There’s No Such Thing as “Linux Games”

Happy New Year 2019 to everyone! Now it’s time to look forward instead of back at 2018. I saw that on GOL they posted an article about their “Top Linux games” of 2018. The wording, and the underlying idea seem wrong to me. And it’s not just about nitpicking. The words we use reflect our model of the world.

There are no “Linux games” out there.

At least, not in the commercial world. Most games nowadays do NOT target a single platform. Sure, platform exclusivity is still a thing. So, in that sense there are still games made only for the PS4 that have no other target, and these can be called “PS4 games”. The same can be said for Nintendo, since all of their games are pretty much exclusive to their own devices. Those are “Switch/3DS games”. The distinction also made sense when I was a kid and we had “Sega Megadrive games”, “SNES games” and “Amiga games”. There were some rare cases where a game would cross platforms but when it did it was almost a different game, with different graphics and music – and different control scheme (computers had one-button joysticks while consoles had at least gamepads with 3 buttons). Look at Final Fight on SuperNES and Amiga for a good laugh. Look at how different each version of Street Fighter 2 was at the time to be convinced.

On the other hand, one of the most consistent multi-platform games was Another World, and that’s because it was designed to be portable (it implements a kind of VM) in the first place. This sad state of affairs was driven by the fact that each machine required its own dev toolkit and there was nothing compatible across the spectrum. You had to start from scratch for every new device.

But in 2018, or even for a while now, we live in a post-platform world. There are less and less platform-specific games. When one decides for exclusivity, it is driven by marketing strategies, not by huge technical hurdles. There’s a wide range of games made available on multiple formats at the same time, and released almost on the same day (which was inconceivable back in the 90s – remember when ports took 1 or 2 years?). Games nowadays can be released pretty much at the same time on multiple operating systems because they are built to be portable (using middleware or other solutions such as cross-platform APIs). In practice, there is no reason to talk about “Windows games” or “MacOS games” or “Xbox games” for a game that is designed to run on Unity. Such games are “Unity games”, and will run everywhere where Unity is technically supported. Same for the other engines.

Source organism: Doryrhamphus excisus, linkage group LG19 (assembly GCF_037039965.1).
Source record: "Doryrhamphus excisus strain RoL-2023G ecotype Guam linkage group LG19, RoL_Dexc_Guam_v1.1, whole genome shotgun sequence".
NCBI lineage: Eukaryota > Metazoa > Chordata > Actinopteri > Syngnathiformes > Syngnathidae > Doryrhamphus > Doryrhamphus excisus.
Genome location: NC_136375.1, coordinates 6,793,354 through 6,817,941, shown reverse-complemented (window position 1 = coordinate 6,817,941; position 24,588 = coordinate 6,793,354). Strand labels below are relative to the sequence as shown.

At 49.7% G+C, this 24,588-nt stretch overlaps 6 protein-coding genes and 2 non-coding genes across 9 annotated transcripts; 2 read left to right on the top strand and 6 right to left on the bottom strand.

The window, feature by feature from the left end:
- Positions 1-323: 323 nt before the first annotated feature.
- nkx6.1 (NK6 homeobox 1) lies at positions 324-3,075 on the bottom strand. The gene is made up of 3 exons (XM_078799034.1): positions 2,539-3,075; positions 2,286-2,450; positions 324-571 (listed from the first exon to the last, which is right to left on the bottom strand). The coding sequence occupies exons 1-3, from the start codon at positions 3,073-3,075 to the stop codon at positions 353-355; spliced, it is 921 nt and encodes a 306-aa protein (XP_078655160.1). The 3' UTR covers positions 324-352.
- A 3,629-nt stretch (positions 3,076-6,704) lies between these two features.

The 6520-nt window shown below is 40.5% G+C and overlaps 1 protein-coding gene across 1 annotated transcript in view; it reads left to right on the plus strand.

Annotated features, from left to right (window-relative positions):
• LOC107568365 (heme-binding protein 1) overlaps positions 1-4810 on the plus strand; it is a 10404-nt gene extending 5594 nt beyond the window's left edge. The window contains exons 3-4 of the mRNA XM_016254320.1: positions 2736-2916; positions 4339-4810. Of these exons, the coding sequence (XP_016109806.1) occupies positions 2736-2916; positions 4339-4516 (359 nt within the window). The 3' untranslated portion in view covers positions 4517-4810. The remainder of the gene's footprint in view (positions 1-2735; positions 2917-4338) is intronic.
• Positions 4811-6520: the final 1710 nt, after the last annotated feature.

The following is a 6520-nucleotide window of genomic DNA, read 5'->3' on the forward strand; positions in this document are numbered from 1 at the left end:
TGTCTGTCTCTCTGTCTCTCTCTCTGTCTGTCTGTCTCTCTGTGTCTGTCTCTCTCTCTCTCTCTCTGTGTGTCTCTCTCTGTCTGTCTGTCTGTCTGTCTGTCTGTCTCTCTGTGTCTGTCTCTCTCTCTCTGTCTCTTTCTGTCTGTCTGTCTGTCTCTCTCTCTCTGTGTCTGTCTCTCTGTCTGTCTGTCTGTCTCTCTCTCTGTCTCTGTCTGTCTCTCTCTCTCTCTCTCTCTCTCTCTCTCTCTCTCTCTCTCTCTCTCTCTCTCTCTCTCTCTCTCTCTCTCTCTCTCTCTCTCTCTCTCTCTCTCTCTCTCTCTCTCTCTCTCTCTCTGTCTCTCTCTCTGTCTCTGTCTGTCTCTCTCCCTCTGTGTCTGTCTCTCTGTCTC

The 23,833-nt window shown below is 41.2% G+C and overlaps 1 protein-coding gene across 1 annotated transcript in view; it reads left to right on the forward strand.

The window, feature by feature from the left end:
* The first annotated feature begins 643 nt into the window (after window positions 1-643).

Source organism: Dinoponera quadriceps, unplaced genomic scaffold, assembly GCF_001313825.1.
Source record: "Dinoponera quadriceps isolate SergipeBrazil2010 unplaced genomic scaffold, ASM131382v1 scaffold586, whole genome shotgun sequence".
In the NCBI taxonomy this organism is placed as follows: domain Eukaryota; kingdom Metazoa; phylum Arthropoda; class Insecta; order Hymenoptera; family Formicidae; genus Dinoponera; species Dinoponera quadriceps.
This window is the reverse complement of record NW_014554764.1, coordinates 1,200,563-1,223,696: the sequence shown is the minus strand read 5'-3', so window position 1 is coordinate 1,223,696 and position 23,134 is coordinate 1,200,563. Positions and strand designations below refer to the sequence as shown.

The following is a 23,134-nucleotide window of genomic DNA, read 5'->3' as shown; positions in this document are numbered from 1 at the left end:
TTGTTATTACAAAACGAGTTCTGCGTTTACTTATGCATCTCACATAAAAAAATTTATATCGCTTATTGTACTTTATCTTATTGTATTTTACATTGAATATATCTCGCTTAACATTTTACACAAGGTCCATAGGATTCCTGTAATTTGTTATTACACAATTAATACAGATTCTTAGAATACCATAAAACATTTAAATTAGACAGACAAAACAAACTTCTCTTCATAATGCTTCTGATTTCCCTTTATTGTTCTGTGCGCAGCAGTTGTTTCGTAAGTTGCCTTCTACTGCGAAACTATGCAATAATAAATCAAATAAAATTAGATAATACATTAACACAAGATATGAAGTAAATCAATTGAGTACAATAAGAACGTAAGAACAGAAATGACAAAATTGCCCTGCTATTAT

There are no such thing as “Linux Games” since nobody has any intention to make a game exclusive to Linux, just like there are no “Windows games” when such games are released at the same time on PS4/Xbox. What we get instead is “games that happen to run on Linux” but that does not make them “Linux games”. We don’t get to attribute any kind of ownership because a third party (often not even the original dev!) made a port 1 year after every other platform out there.

This wording further loses meaning as we enter a post-Proton world on Linux. Proton enables a Windows-Binary and DX9-to-11 compatibility layer. Now we have literally hundreds if not thousands of Windows titles can run on Linux at a click of a button within Steam. Even if you don’t like Steam, Lutris enables similar capability with GOG Windows games. You would not even know that they are not native clients when everything works as expected: controllers, performance, and even Alt-TAB are supported. So, aren’t these “Linux games” too? Should we make a distinction between “whitelisted games” and the rest?

At this stage, trying to draw the line is absolutely meaningless. For the end user, what matters is what games one can actually play on Linux without a huge amount of effort, be it native clients, Proton-based clients, Lutris or games running in emulators (Steam has those too… do they still qualify as “Linux games” just because they have an Linux support icon then??).

As a kid, platform exclusivity used to be a bitch. There was always one game you wanted to play on some other platform but you could not have them all. It sucked for everyone involved. Even the one rich kid who had a Neo Geo but could not play the latest PC Engine game that happened to be great.

Welcome to 2019, where that problem is slowly, slowly going away. Now the main problem you are going to have, my friends, is to pick up what game you want to play and find enough time for it.

Time to leave the old thinking behind.

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Bit of an odd attack…
You write “Windows games” and “Windows titles” in your attack(I mean article) how is that different than saying Linux games?

John Wells

So, if it runs on platform A exclusively, it is an “A game”, but if it gets ported to B, now it is no longer an “A game”.

There’s a lot of difference between an “A game” and an “A exclusive game”.


I really like your way of thinking, however… Oh boy, I am so certain you will get a lot of Reddit hate for this one.


This article seems based on the assertion that only platform exclusive games should be called “$PLATFORM games”, and then begs the question why that arbitrary definition is not useful. I believe there *is* a useful distinction to be made between “games which happen to run on Linux” and “games which were intended to run on Linux”. In the same way there’s a distinction between “pegs which can be forced into a round hole” and “pegs which are made to fit a round hole”. Personally, I use the term “Linux game” to describe those latter cases, where game developers (perhaps via… Read more »